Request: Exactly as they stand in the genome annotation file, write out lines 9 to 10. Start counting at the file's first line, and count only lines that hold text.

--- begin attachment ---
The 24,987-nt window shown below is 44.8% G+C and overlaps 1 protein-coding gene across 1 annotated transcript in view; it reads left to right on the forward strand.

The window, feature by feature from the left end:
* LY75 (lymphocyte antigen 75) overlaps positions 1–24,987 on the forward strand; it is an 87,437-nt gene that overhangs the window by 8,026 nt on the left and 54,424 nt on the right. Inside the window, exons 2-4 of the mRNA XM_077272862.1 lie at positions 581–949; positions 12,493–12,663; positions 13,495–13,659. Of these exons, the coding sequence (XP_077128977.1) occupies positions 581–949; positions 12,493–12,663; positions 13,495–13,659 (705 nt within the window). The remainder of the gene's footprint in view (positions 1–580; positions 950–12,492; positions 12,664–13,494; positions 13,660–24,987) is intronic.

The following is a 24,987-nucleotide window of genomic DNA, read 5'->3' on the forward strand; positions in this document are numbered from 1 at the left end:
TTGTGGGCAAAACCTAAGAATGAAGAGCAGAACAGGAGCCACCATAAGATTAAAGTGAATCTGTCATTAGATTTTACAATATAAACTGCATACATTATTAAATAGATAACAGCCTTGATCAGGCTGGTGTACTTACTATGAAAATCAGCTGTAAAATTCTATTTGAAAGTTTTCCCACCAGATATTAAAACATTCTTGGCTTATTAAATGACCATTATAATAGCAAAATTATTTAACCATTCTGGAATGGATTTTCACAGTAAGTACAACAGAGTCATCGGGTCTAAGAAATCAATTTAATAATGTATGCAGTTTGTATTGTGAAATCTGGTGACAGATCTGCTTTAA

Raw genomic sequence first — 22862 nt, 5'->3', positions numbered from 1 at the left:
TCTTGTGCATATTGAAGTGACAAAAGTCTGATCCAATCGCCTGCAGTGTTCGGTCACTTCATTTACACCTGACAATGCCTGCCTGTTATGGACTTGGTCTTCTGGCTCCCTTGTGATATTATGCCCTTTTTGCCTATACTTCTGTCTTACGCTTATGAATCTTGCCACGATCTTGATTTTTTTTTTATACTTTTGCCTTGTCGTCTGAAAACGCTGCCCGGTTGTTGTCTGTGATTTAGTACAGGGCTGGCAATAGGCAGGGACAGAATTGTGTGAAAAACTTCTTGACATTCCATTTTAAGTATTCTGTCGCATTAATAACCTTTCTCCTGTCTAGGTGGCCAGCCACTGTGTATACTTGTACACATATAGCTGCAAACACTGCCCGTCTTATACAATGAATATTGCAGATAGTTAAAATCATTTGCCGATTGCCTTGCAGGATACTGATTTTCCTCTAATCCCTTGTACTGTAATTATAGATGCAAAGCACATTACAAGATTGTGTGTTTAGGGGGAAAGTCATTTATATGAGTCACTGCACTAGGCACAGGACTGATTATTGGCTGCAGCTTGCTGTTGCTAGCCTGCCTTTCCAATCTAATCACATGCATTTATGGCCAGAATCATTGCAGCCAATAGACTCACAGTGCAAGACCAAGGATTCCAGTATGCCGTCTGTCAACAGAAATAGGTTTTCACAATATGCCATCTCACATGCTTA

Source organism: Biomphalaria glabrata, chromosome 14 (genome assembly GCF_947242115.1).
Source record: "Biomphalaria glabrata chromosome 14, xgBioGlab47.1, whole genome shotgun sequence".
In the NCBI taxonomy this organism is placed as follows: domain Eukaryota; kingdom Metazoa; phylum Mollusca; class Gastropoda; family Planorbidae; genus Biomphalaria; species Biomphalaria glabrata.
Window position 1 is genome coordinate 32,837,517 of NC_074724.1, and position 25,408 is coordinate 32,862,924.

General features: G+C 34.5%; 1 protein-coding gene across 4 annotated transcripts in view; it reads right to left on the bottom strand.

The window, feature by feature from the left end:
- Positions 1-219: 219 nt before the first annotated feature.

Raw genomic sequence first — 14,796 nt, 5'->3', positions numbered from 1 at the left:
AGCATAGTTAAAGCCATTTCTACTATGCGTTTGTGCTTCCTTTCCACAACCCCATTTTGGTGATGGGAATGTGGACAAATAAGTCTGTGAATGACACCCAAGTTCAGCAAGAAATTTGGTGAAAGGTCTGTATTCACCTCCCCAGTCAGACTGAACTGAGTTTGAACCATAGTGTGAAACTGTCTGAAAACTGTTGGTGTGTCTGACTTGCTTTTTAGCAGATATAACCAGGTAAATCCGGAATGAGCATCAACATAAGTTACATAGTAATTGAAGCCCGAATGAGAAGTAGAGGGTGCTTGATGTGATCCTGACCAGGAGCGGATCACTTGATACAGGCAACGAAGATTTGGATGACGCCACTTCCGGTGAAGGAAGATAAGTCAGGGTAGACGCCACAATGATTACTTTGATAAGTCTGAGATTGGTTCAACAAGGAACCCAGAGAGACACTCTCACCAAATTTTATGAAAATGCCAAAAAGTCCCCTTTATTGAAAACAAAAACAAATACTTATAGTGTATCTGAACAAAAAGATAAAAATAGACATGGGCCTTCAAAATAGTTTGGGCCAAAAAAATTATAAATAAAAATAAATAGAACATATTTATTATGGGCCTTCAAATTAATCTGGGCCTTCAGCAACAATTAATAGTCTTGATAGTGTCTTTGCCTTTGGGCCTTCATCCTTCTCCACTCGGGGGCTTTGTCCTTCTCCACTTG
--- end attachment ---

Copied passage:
Source record: "Biomphalaria glabrata chromosome 14, xgBioGlab47.1, whole genome shotgun sequence".
In the NCBI taxonomy this organism is placed as follows: domain Eukaryota; kingdom Metazoa; phylum Mollusca; class Gastropoda; family Planorbidae; genus Biomphalaria; species Biomphalaria glabrata.